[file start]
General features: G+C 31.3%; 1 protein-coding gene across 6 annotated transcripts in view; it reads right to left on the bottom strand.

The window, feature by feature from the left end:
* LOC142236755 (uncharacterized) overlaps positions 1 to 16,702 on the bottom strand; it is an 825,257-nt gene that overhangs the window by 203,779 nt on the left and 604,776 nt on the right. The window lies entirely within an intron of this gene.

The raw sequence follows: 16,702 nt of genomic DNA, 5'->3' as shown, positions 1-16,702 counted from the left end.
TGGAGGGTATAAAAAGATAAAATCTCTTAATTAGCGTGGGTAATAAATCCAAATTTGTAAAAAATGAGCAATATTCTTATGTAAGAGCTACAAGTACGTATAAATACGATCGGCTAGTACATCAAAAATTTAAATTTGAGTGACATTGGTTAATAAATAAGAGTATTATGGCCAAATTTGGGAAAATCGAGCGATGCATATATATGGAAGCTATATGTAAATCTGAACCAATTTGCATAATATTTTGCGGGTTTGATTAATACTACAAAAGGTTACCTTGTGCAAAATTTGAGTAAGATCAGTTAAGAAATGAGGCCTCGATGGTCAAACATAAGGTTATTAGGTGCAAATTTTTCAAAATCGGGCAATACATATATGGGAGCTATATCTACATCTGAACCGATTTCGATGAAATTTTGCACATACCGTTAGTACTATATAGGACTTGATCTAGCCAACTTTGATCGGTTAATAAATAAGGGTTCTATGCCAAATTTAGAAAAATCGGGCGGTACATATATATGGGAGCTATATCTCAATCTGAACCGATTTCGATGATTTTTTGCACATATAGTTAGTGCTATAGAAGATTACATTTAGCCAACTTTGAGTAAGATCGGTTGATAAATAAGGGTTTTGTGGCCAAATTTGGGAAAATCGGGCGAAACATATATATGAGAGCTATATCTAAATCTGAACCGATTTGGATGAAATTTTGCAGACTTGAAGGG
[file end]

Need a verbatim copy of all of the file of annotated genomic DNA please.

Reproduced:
General features: G+C 31.3%; 1 protein-coding gene across 6 annotated transcripts in view; it reads right to left on the bottom strand.

The window, feature by feature from the left end:
* LOC142236755 (uncharacterized) overlaps positions 1 to 16,702 on the bottom strand; it is an 825,257-nt gene that overhangs the window by 203,779 nt on the left and 604,776 nt on the right. The window lies entirely within an intron of this gene.

The raw sequence follows: 16,702 nt of genomic DNA, 5'->3' as shown, positions 1-16,702 counted from the left end.
TGGAGGGTATAAAAAGATAAAATCTCTTAATTAGCGTGGGTAATAAATCCAAATTTGTAAAAAATGAGCAATATTCTTATGTAAGAGCTACAAGTACGTATAAATACGATCGGCTAGTACATCAAAAATTTAAATTTGAGTGACATTGGTTAATAAATAAGAGTATTATGGCCAAATTTGGGAAAATCGAGCGATGCATATATATGGAAGCTATATGTAAATCTGAACCAATTTGCATAATATTTTGCGGGTTTGATTAATACTACAAAAGGTTACCTTGTGCAAAATTTGAGTAAGATCAGTTAAGAAATGAGGCCTCGATGGTCAAACATAAGGTTATTAGGTGCAAATTTTTCAAAATCGGGCAATACATATATGGGAGCTATATCTACATCTGAACCGATTTCGATGAAATTTTGCACATACCGTTAGTACTATATAGGACTTGATCTAGCCAACTTTGATCGGTTAATAAATAAGGGTTCTATGCCAAATTTAGAAAAATCGGGCGGTACATATATATGGGAGCTATATCTCAATCTGAACCGATTTCGATGATTTTTTGCACATATAGTTAGTGCTATAGAAGATTACATTTAGCCAACTTTGAGTAAGATCGGTTGATAAATAAGGGTTTTGTGGCCAAATTTGGGAAAATCGGGCGAAACATATATATGAGAGCTATATCTAAATCTGAACCGATTTGGATGAAATTTTGCAGACTTGAAGGG